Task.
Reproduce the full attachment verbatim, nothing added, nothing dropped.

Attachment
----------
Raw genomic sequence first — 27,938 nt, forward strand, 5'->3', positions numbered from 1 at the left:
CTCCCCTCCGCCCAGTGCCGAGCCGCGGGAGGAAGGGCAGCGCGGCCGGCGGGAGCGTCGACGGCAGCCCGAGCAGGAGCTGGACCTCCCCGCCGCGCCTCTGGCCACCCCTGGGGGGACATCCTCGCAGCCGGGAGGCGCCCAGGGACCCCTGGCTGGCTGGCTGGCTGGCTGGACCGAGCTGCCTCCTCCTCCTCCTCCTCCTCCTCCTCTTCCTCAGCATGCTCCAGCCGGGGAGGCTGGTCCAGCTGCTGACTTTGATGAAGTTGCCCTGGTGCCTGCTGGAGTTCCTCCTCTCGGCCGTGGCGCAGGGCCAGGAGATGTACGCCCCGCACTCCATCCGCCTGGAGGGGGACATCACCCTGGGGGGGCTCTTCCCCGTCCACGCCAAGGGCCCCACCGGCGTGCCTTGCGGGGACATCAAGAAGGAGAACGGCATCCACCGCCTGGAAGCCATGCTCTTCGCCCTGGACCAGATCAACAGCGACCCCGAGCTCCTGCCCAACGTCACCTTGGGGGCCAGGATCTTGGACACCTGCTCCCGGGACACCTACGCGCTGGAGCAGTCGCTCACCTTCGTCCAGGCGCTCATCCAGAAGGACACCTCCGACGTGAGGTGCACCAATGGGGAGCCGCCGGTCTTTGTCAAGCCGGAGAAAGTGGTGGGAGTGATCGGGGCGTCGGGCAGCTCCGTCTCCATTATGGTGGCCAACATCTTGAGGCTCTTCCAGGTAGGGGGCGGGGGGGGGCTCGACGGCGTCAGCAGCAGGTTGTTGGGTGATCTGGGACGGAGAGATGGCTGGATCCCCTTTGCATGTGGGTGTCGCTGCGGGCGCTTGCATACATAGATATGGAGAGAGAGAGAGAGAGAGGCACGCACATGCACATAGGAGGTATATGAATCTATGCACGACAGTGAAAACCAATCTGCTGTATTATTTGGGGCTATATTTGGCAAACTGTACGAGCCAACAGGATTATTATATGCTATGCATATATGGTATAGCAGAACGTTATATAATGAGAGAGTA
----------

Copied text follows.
Raw genomic sequence first — 27,938 nt, forward strand, 5'->3', positions numbered from 1 at the left:
CTCCCCTCCGCCCAGTGCCGAGCCGCGGGAGGAAGGGCAGCGCGGCCGGCGGGAGCGTCGACGGCAGCCCGAGCAGGAGCTGGACCTCCCCGCCGCGCCTCTGGCCACCCCTGGGGGGACATCCTCGCAGCCGGGAGGCGCCCAGGGACCCCTGGCTGGCTGGCTGGCTGGCTGGACCGAGCTGCCTCCTCCTCCTCCTCCTCCTCCTCCTCTTCCTCAGCATGCTCCAGCCGGGGAGGCTGGTCCAGCTGCTGACTTTGATGAAGTTGCCCTGGTGCCTGCTGGAGTTCCTCCTCTCGGCCGTGGCGCAGGGCCAGGAGATGTACGCCCCGCACTCCATCCGCCTGGAGGGGGACATCACCCTGGGGGGGCTCTTCCCCGTCCACGCCAAGGGCCCCACCGGCGTGCCTTGCGGGGACATCAAGAAGGAGAACGGCATCCACCGCCTGGAAGCCATGCTCTTCGCCCTGGACCAGATCAACAGCGACCCCGAGCTCCTGCCCAACGTCACCTTGGGGGCCAGGATCTTGGACACCTGCTCCCGGGACACCTACGCGCTGGAGCAGTCGCTCACCTTCGTCCAGGCGCTCATCCAGAAGGACACCTCCGACGTGAGGTGCACCAATGGGGAGCCGCCGGTCTTTGTCAAGCCGGAGAAAGTGGTGGGAGTGATCGGGGCGTCGGGCAGCTCCGTCTCCATTATGGTGGCCAACATCTTGAGGCTCTTCCAGGTAGGGGGCGGGGGGGGGCTCGACGGCGTCAGCAGCAGGTTGTTGGGTGATCTGGGACGGAGAGATGGCTGGATCCCCTTTGCATGTGGGTGTCGCTGCGGGCGCTTGCATACATAGATATGGAGAGAGAGAGAGAGAGAGGCACGCACATGCACATAGGAGGTATATGAATCTATGCACGACAGTGAAAACCAATCTGCTGTATTATTTGGGGCTATATTTGGCAAACTGTACGAGCCAACAGGATTATTATATGCTATGCATATATGGTATAGCAGAACGTTATATAATGAGAGAGTA